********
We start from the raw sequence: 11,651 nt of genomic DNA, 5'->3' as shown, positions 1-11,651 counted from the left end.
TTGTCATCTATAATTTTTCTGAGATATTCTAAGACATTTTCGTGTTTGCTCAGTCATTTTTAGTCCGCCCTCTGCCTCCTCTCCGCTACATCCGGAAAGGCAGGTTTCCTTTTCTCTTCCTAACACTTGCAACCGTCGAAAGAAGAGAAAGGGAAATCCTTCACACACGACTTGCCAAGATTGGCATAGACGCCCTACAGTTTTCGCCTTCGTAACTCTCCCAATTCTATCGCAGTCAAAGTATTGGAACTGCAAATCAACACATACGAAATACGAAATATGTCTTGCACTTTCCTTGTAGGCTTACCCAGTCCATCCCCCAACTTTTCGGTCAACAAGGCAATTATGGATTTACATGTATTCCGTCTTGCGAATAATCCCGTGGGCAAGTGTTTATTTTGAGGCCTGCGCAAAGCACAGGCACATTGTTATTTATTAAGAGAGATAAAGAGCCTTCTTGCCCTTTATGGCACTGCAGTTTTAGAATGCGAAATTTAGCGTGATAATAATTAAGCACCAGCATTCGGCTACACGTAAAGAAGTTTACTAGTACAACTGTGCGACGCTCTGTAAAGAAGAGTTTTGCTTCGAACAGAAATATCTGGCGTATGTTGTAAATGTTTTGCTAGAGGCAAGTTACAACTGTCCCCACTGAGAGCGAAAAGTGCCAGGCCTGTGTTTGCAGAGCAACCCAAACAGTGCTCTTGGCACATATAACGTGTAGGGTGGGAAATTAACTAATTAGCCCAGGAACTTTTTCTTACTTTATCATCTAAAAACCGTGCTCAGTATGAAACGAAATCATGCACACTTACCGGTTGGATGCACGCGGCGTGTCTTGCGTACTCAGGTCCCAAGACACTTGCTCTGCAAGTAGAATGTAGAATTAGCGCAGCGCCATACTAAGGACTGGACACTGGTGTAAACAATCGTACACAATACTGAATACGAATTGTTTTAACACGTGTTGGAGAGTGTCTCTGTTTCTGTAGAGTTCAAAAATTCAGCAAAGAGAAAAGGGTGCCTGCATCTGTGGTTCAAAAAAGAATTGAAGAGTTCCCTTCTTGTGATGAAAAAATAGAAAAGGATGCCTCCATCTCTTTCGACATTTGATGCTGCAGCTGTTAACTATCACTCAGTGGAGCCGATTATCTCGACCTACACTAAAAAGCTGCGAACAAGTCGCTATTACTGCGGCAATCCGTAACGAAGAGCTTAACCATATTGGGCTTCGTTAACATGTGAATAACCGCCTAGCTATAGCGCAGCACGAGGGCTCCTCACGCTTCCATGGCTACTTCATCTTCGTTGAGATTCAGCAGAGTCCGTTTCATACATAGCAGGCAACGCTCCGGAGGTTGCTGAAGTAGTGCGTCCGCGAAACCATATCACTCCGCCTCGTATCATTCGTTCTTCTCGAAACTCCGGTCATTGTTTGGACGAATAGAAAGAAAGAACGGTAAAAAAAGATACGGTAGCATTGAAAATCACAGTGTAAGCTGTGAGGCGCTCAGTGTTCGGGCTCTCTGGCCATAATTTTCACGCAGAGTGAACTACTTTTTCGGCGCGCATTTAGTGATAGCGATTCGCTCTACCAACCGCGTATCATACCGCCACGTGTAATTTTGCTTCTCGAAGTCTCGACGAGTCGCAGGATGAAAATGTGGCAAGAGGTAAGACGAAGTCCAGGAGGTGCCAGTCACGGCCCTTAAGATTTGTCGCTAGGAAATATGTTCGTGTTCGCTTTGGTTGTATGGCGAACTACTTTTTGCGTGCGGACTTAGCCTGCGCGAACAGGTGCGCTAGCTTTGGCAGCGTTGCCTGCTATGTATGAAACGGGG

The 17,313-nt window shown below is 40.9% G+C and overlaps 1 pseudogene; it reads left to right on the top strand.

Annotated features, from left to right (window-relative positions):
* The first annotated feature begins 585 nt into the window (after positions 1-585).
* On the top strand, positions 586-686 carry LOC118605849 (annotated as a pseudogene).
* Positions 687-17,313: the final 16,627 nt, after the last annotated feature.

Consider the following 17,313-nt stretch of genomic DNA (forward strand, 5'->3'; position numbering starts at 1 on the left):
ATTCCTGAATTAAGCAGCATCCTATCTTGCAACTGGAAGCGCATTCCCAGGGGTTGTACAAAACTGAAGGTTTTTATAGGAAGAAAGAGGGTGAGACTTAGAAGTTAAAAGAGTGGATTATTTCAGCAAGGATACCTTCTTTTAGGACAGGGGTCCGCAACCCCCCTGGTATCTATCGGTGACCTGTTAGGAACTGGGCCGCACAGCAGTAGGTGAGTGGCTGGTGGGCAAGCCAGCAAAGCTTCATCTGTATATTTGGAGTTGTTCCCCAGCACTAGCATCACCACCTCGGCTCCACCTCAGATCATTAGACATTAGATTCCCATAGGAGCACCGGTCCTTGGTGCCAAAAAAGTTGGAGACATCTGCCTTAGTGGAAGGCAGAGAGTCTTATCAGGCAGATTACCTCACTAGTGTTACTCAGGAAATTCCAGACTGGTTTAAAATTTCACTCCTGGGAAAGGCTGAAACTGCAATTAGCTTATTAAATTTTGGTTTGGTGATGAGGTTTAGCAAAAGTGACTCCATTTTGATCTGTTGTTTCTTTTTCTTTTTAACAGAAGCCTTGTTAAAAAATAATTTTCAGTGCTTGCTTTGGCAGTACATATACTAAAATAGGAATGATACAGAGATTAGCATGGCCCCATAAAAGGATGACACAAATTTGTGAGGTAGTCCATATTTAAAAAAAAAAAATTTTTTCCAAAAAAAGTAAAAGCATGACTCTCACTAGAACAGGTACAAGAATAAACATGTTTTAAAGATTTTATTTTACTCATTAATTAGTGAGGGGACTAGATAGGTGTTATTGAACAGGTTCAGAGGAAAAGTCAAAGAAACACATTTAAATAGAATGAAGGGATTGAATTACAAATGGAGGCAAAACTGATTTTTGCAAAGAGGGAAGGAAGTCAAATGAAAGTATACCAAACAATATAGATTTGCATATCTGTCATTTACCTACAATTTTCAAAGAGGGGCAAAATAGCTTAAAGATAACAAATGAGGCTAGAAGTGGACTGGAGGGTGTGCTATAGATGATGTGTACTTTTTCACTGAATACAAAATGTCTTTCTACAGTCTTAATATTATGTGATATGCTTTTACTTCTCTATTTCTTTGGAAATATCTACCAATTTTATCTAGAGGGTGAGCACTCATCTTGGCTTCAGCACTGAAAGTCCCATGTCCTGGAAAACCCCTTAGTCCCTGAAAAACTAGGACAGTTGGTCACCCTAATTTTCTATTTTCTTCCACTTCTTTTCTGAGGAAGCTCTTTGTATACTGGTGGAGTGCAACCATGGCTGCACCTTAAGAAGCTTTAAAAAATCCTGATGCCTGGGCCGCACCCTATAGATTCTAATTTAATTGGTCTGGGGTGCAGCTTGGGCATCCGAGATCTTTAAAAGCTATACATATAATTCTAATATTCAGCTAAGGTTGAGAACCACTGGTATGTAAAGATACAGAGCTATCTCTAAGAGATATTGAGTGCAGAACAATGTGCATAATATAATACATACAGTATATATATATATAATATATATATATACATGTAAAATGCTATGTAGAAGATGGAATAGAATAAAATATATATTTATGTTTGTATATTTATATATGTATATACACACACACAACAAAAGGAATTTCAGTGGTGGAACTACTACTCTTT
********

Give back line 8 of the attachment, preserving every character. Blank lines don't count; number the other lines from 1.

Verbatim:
Consider the following 17,313-nt stretch of genomic DNA (forward strand, 5'->3'; position numbering starts at 1 on the left):